NormalThingsIHateDoing

Normal Things I Hate Doing

I’ve never been good at the dailiness of life. The activities that everyone, everywhere, does everyday. Like sleeping. Or the slightly smaller demographic of people who enjoy eating lunch.

NormalThingsIHateDoing

1. Putting gas in my car: Yes, I’m grateful to have a car but not so grateful that I don’t hope magic gas fairies come between the almost-on-empty-light turning on and my car sputtering to a stop. (Heh, magic gas fairies.)

2. Bathing in any form involving water: I’ve already gone over this but since pretty much everyone bathes, it had to be reiterated on the list. My guess is I was a cat in a former life. A stinky cat.

3. Dishes: Sure, no one LIKES doing dishes, but I find that there are dishes in my sink to be shocking and offensive. Doing dishes everyday seems a little excessive.

4. Wearing a bra: I know. I know. I should just move to a bra-less country and stop complaining about all my wealth and power and boobs.

5. Going to bed: Also covered in minute detail in this blog, but seriously, why can’t I even sleep every OTHER night? I have things to do that I need to be bright-eyed and bushy-tailed for. Probably. I’m not really sure since I have no experience with it.

6. Going to the bathroom: I don’t mind once I’m there but having to get up from typing this very sentence is annoying and must be put off as long as… dammit, I’ll be right back…

7. Eating lunch: I like breakfast and dinner and breakfast for dinner, but I never know what to eat for lunch and whatever I chose isn’t very good. So I’ve decided to declare lunch the most boring and difficult meal of the day. I may be grateful that I can eat 3 meals a day, but I will never have anyone “over for lunch” unless they’re bringing food and it resembles dinner.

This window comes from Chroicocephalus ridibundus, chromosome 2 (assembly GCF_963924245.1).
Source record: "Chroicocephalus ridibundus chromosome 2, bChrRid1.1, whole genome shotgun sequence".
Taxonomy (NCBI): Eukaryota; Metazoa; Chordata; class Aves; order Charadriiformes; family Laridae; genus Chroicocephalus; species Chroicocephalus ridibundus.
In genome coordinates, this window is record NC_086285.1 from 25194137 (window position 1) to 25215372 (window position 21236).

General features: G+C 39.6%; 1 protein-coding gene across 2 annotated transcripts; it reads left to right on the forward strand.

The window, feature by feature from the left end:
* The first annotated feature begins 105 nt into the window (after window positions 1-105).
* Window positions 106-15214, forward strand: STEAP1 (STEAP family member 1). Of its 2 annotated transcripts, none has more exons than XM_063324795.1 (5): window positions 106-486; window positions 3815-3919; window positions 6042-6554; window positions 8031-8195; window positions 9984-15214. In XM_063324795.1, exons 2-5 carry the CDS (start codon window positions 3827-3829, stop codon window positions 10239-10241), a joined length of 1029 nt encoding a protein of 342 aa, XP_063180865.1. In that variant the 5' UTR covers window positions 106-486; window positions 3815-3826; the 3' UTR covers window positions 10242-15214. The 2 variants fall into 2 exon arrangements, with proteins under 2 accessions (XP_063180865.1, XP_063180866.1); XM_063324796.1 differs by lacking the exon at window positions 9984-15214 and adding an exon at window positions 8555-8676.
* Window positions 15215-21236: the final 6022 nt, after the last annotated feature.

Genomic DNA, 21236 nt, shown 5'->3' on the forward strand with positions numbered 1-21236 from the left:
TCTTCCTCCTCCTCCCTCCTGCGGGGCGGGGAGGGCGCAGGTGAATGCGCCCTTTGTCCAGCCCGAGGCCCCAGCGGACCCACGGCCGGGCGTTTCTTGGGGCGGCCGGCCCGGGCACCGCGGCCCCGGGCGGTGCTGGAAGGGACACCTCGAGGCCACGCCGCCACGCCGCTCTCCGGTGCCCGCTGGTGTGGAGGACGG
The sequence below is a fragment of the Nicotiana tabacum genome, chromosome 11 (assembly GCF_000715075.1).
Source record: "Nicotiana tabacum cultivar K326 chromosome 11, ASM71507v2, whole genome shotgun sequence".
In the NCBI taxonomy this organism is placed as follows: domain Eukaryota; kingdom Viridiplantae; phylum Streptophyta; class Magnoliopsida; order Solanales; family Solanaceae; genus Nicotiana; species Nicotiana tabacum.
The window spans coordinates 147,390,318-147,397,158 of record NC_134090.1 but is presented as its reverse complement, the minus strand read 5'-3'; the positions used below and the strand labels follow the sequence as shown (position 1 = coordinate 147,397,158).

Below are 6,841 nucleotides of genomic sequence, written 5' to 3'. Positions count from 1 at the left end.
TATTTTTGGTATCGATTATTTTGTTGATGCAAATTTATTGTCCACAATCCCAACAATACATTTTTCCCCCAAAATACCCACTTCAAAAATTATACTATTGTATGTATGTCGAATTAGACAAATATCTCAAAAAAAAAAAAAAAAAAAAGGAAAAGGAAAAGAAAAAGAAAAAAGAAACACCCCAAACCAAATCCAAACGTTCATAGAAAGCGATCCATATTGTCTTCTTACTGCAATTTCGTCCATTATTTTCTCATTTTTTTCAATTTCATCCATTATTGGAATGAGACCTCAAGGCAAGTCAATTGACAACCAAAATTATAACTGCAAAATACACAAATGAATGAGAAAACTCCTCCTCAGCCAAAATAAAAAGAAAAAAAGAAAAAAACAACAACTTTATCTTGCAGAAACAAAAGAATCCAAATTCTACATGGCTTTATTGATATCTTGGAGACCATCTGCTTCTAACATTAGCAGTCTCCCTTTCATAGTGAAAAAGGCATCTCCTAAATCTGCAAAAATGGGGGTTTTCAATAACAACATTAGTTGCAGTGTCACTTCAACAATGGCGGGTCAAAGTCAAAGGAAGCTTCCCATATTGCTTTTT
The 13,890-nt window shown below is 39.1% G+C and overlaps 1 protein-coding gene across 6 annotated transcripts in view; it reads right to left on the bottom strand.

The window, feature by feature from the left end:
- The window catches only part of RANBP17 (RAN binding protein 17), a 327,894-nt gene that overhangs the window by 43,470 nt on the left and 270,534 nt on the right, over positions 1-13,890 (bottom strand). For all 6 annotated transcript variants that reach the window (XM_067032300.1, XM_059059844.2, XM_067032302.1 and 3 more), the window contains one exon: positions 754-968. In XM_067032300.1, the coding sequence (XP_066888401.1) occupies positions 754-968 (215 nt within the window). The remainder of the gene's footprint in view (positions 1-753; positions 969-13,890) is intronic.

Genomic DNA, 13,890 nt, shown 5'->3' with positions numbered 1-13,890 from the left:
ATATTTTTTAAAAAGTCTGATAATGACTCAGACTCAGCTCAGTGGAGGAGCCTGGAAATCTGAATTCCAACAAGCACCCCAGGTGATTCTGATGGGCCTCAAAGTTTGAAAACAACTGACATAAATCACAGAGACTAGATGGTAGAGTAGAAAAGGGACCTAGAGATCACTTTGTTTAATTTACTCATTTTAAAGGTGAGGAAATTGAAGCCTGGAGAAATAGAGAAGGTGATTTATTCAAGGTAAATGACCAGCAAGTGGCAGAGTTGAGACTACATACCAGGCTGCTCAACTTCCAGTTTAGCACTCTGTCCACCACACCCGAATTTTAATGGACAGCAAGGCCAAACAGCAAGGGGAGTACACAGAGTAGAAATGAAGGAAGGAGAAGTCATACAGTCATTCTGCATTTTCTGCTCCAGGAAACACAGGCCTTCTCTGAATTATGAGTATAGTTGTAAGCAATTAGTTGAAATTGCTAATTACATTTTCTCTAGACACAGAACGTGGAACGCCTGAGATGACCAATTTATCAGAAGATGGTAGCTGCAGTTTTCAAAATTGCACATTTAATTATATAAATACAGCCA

8. Washing my face: I’m still vaguely convinced face wash is a conspiracy to get me to purchase and use and purchase and use an unnecessary product. My zits disagree.

9. Walking up or down stairs: Even if it’s the same number of steps as walking from one room to another, the act of stairs is wrong. They are my kryptonite: Cant’s get it {pantpant} too far too tired {gaspgasp} I’m dying. Of stairs.

10. Small talk: I don’t want to ask how you are doing because I already know you are going to say: Fine. Unless we are really good friends, then you’re going to say: Awesome because you’re here and I don’t have to put up with anymore of this small talk crap. And we can move along to armageddon prep.

I could go on and on, but I’ve survived for the last 33.5 years so these things can’t be that important.

Photo credit: Mostly to Walt.


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Drama Is My Superpower

I decided to do paper invites for my daughter’s birthday party because finding people’s mailing address was easier than accosting them for emails. Plus, 1 person always claims the evite went into spam, and I WILL THWART HER EXCUSES FOR NOT RSVP-ING.

The invites took me 13 hours to make because the beautiful graphic ones I painstakingly designed without the help of Photoshop were either the wrong size or the wrong shape for EVERY PLACE THAT PRINTS THINGS.